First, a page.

ISC Software Defect and Security Vulnerability Disclosure Policy
At ISC, we follow a published policy in determining whether and how to disclose defects discovered in our software products.
This policy applies to all currently-supported versions of our open source products that are recommended for production use. Only the most recent monthly releases of our stable maintenance versions are covered by this policy; please visit https://www.isc.org/download to see the latest releases. The current stable maintenance versions are:
- BIND 9.16 ESV
- BIND 9.18
- Kea 2.2
- Kea 2.4
This policy does not apply to software versions that are end-of-life, end-of-maintenance, or development versions not recommended for production use. Currently those are:
- BIND 9.0-9.14 (any version)
- BIND 9.11 (any version)
- BIND 9.16.n (where n is not the latest monthly release)
- BIND 9.18.n (where n is not the latest monthly release)
- BIND 9.19 (development branch, any version)
- Kea versions prior to Kea 2.2
- Kea 2.3
- ISC DHCP (all versions)
Security Vulnerability Process and Assessment
In each case we assess the severity of the issue using the Common Vulnerability Scoring System, which helps us determine the severity and urgency of the problem. We use the computed score to assess the severity level to determine whether an advisory should be issued and of what kind.
In cases where the severity of the issue (as defined by the CVSS Specification Section 5) is rated LOW or MEDIUM and we are not aware of any deliberate exploit strategy, we are not required by our policy to issue a notification. However, in cases where we are concerned the defect may have substantial operational impact for our users, we may choose to issue an Operational Notification to inform customers and users of the software about the issue and advise them how to deal with it.
For issues with a CVSS score >= 7, where the severity level is rated as HIGH or CRITICAL, ISC will perform a Security Vulnerability Disclosure which, depending on the nature of the vulnerability, may be either of two types. We first look at whether the issue is in the public view already and whether it is causing operational distress. Issues are classed as either Type I (not in the wild) or Type II (in the wild). Having determined the severity level and the type of the vulnerability, our development teams develop fixes for the problem. When possible, we then have the issue tested by the original submitter (in addition to our own internal tests). When the tests are passed, we are ready to begin our phased disclosure process. (In rare cases where the vulnerability impacts multiple disclosing parties, ISC's phased disclosure process may be delayed to coordinate with the other disclosing parties.)
This process is designed to allow maximum preparation time to our valued customers, as well as to provide a public benefit to the security of the Internet infrastructure by giving the security community and our vendors warning that a security disclosure is imminent.
In the event of a Type I Security Disclosure (not in the wild or causing known problems)
Phase One: ISC support customers, including OEMs who re-package our open source into commercial products, receive formal notice and a pre-release code snapshot as far in advance as possible. At this time we also notify the DNS root operators if the vulnerability affects authoritative services. We do this between three and five business days in advance of the public disclosure.
Phase Two: Operating system maintainers receive an email notice of the disclosure up to 24 hours before planned release of the public disclosure and a link to where updated code will be available. This notice is sent to the operating system packager mailing list, email@example.com.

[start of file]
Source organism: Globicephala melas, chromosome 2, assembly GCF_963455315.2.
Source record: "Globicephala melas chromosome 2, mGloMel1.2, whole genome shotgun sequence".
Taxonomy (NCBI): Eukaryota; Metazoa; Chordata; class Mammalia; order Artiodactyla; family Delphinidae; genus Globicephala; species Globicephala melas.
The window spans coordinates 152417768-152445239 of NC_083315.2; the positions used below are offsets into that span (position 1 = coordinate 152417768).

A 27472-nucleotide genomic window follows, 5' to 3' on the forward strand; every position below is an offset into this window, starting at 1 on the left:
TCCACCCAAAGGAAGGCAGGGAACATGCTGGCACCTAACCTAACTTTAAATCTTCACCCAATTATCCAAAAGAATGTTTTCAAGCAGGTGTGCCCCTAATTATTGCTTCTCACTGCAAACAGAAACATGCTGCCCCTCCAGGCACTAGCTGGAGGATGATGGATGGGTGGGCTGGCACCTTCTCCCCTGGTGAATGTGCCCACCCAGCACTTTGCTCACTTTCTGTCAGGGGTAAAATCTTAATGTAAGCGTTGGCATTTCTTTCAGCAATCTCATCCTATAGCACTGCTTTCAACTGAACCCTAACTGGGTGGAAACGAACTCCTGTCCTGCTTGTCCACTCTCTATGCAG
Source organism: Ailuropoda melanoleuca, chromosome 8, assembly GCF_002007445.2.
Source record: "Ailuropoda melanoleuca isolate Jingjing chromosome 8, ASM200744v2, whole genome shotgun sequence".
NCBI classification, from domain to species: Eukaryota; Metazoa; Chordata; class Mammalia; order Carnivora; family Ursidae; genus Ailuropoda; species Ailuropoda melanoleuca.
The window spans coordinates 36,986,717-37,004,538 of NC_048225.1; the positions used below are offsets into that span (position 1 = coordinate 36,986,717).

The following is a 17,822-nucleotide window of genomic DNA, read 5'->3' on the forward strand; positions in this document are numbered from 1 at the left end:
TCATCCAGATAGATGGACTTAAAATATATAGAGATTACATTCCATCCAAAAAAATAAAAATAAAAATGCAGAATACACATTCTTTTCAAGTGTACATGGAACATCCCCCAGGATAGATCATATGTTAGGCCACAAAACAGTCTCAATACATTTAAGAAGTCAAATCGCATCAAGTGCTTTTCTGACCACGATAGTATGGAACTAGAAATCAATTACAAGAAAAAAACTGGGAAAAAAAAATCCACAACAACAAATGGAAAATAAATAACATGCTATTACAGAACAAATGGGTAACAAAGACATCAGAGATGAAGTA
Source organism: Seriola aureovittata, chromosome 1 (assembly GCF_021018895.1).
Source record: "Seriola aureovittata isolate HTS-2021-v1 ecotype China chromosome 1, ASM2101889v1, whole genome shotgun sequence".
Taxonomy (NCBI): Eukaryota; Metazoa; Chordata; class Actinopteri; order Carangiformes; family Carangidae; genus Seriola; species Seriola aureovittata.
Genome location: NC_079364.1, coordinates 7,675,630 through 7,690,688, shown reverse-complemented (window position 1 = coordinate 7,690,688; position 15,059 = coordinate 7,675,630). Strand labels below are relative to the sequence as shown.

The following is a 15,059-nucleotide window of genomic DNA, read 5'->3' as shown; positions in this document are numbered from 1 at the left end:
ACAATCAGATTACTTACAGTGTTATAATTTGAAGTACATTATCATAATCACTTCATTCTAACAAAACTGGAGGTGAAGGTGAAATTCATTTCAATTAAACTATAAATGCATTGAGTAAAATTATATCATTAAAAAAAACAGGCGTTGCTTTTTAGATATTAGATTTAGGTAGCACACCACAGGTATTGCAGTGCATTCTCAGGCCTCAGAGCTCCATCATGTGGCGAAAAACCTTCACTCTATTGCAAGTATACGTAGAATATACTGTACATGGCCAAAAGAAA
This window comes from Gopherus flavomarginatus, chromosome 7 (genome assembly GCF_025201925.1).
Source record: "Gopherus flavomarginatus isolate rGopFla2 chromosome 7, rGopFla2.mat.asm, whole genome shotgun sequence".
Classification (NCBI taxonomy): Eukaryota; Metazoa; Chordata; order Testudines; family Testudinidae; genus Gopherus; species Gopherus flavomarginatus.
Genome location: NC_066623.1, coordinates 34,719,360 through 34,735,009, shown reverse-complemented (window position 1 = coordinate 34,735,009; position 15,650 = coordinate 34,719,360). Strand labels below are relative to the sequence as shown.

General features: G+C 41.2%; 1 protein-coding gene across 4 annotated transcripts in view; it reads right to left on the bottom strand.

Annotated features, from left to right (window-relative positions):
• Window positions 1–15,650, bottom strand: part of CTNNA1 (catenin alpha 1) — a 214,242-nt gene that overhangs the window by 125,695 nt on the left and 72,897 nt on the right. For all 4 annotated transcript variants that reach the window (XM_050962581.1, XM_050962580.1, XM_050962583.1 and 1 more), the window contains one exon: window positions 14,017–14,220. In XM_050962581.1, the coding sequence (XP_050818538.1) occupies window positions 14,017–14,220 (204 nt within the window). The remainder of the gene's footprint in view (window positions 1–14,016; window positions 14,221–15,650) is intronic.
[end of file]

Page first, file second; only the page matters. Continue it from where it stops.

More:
Phase Three: The vulnerability is disclosed publicly, and patched versions of all currently supported affected code are released. We publish the notice on the appropriate ISC software mailing list(s) (BIND 9, Kea, ISC-DHCP). Selected CSIRTs receive an email notice of the disclosure. We notify FIRST.org, CERT.org, US-CERT, CERT-FI (Europe and Middle East), and JP-CERT Coordination Center (APCERT, PacCERT and AfricaCERT).
In the event of a Type II Security Disclosure (in the wild, or causing known problems)
- Phase One: ISC support customers get as much information as we have as quickly as we can safely release it. It is not generally possible to send patched code in advance, but when possible, this is done. Notification is sometimes prior to a public announcement, but not always. Whenever possible, ISC releases code to resolve a Type II disclosure within 24 hours of notification of the problem.
- Phase Two: CSIRTs and operating system packagers get notification as soon as possible, but not always prior to a public announcement.
During a Type II Security Disclosure, ISC endeavors to contact all critically affected customers and vendors as promptly as possible.
When ISC, at our own discretion, believe that an issue could have a significant impact on many or all users of the software, we may notify the the product-specific announcement list (bind-announce, kea-announce, or dhcp-announce) to inform users about our scheduled update release date and time, and the severity of the issues being fixed by the update. The purpose of this is to alert system administrators to be prepared to respond when the issue is made public.
Annual quiet period
In recognition of the common practice of having a "network freeze" during the last two months of the calendar year, when many systems administrators try to avoid making changes, we attempt to avoid issuing any public vulnerability notifications during that time. This of course does not apply to a Type II vulnerability.
For further information on ISC's Phased Disclosure Process or Security Vulnerability response processes, please visit our website.